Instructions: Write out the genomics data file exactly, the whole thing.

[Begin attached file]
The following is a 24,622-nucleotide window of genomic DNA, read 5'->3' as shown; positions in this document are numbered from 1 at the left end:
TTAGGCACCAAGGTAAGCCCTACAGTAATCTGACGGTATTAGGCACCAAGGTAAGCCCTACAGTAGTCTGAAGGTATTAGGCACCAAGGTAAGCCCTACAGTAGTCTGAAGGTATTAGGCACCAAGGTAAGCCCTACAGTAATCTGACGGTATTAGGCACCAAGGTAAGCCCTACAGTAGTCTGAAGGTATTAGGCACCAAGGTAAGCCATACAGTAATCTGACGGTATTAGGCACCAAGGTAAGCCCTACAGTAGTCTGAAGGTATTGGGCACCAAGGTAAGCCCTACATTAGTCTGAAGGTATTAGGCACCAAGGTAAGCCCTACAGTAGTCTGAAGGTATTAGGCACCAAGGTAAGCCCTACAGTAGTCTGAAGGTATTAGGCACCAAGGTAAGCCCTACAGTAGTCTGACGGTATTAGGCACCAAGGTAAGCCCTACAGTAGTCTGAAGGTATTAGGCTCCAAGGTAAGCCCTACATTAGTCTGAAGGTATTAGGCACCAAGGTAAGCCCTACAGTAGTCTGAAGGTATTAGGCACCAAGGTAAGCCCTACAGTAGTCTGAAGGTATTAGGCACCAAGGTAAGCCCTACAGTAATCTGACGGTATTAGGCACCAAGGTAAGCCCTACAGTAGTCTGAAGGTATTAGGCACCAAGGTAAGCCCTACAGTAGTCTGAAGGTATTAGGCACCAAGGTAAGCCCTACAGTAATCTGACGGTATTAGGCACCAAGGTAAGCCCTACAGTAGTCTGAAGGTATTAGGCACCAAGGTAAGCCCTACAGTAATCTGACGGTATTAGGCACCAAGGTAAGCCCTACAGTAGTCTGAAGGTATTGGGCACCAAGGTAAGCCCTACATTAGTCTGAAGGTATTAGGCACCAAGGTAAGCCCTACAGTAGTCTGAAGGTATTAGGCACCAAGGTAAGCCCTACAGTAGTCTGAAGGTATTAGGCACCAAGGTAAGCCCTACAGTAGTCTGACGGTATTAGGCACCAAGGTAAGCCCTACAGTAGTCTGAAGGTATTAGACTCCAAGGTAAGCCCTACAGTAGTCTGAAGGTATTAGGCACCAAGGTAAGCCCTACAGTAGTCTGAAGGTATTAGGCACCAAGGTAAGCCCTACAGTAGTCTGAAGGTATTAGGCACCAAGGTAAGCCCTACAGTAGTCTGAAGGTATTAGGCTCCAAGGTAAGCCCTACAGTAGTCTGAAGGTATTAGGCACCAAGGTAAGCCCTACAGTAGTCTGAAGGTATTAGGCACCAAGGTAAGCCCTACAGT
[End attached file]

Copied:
The following is a 24,622-nucleotide window of genomic DNA, read 5'->3' as shown; positions in this document are numbered from 1 at the left end:
TTAGGCACCAAGGTAAGCCCTACAGTAATCTGACGGTATTAGGCACCAAGGTAAGCCCTACAGTAGTCTGAAGGTATTAGGCACCAAGGTAAGCCCTACAGTAGTCTGAAGGTATTAGGCACCAAGGTAAGCCCTACAGTAATCTGACGGTATTAGGCACCAAGGTAAGCCCTACAGTAGTCTGAAGGTATTAGGCACCAAGGTAAGCCATACAGTAATCTGACGGTATTAGGCACCAAGGTAAGCCCTACAGTAGTCTGAAGGTATTGGGCACCAAGGTAAGCCCTACATTAGTCTGAAGGTATTAGGCACCAAGGTAAGCCCTACAGTAGTCTGAAGGTATTAGGCACCAAGGTAAGCCCTACAGTAGTCTGAAGGTATTAGGCACCAAGGTAAGCCCTACAGTAGTCTGACGGTATTAGGCACCAAGGTAAGCCCTACAGTAGTCTGAAGGTATTAGGCTCCAAGGTAAGCCCTACATTAGTCTGAAGGTATTAGGCACCAAGGTAAGCCCTACAGTAGTCTGAAGGTATTAGGCACCAAGGTAAGCCCTACAGTAGTCTGAAGGTATTAGGCACCAAGGTAAGCCCTACAGTAATCTGACGGTATTAGGCACCAAGGTAAGCCCTACAGTAGTCTGAAGGTATTAGGCACCAAGGTAAGCCCTACAGTAGTCTGAAGGTATTAGGCACCAAGGTAAGCCCTACAGTAATCTGACGGTATTAGGCACCAAGGTAAGCCCTACAGTAGTCTGAAGGTATTAGGCACCAAGGTAAGCCCTACAGTAATCTGACGGTATTAGGCACCAAGGTAAGCCCTACAGTAGTCTGAAGGTATTGGGCACCAAGGTAAGCCCTACATTAGTCTGAAGGTATTAGGCACCAAGGTAAGCCCTACAGTAGTCTGAAGGTATTAGGCACCAAGGTAAGCCCTACAGTAGTCTGAAGGTATTAGGCACCAAGGTAAGCCCTACAGTAGTCTGACGGTATTAGGCACCAAGGTAAGCCCTACAGTAGTCTGAAGGTATTAGACTCCAAGGTAAGCCCTACAGTAGTCTGAAGGTATTAGGCACCAAGGTAAGCCCTACAGTAGTCTGAAGGTATTAGGCACCAAGGTAAGCCCTACAGTAGTCTGAAGGTATTAGGCACCAAGGTAAGCCCTACAGTAGTCTGAAGGTATTAGGCTCCAAGGTAAGCCCTACAGTAGTCTGAAGGTATTAGGCACCAAGGTAAGCCCTACAGTAGTCTGAAGGTATTAGGCACCAAGGTAAGCCCTACAGT